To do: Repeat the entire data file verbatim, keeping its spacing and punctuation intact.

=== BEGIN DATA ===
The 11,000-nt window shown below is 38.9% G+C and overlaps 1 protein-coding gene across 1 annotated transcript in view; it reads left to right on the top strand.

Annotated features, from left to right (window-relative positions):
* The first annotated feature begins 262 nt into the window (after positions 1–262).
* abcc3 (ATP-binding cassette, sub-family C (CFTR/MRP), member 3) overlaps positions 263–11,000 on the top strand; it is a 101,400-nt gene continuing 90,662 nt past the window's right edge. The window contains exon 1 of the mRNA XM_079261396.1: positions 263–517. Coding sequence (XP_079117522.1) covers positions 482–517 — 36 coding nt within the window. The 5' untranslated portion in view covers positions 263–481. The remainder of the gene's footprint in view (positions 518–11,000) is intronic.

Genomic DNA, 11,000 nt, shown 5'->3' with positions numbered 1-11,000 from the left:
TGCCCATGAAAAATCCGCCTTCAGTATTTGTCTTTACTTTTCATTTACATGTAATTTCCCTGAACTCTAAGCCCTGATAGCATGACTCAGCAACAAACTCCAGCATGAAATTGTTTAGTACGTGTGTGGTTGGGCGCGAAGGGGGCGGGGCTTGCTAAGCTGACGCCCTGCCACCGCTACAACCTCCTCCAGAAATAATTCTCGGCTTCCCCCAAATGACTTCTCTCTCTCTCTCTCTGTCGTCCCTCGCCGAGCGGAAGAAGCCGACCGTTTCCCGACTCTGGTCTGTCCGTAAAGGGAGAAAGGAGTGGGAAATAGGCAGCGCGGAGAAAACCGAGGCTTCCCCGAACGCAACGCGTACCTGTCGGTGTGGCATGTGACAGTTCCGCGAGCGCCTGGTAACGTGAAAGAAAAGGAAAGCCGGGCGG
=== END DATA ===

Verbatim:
The 11,000-nt window shown below is 38.9% G+C and overlaps 1 protein-coding gene across 1 annotated transcript in view; it reads left to right on the top strand.

Annotated features, from left to right (window-relative positions):
* The first annotated feature begins 262 nt into the window (after positions 1–262).
* abcc3 (ATP-binding cassette, sub-family C (CFTR/MRP), member 3) overlaps positions 263–11,000 on the top strand; it is a 101,400-nt gene continuing 90,662 nt past the window's right edge. The window contains exon 1 of the mRNA XM_079261396.1: positions 263–517. Coding sequence (XP_079117522.1) covers positions 482–517 — 36 coding nt within the window. The 5' untranslated portion in view covers positions 263–481. The remainder of the gene's footprint in view (positions 518–11,000) is intronic.

Genomic DNA, 11,000 nt, shown 5'->3' with positions numbered 1-11,000 from the left:
TGCCCATGAAAAATCCGCCTTCAGTATTTGTCTTTACTTTTCATTTACATGTAATTTCCCTGAACTCTAAGCCCTGATAGCATGACTCAGCAACAAACTCCAGCATGAAATTGTTTAGTACGTGTGTGGTTGGGCGCGAAGGGGGCGGGGCTTGCTAAGCTGACGCCCTGCCACCGCTACAACCTCCTCCAGAAATAATTCTCGGCTTCCCCCAAATGACTTCTCTCTCTCTCTCTCTGTCGTCCCTCGCCGAGCGGAAGAAGCCGACCGTTTCCCGACTCTGGTCTGTCCGTAAAGGGAGAAAGGAGTGGGAAATAGGCAGCGCGGAGAAAACCGAGGCTTCCCCGAACGCAACGCGTACCTGTCGGTGTGGCATGTGACAGTTCCGCGAGCGCCTGGTAACGTGAAAGAAAAGGAAAGCCGGGCGG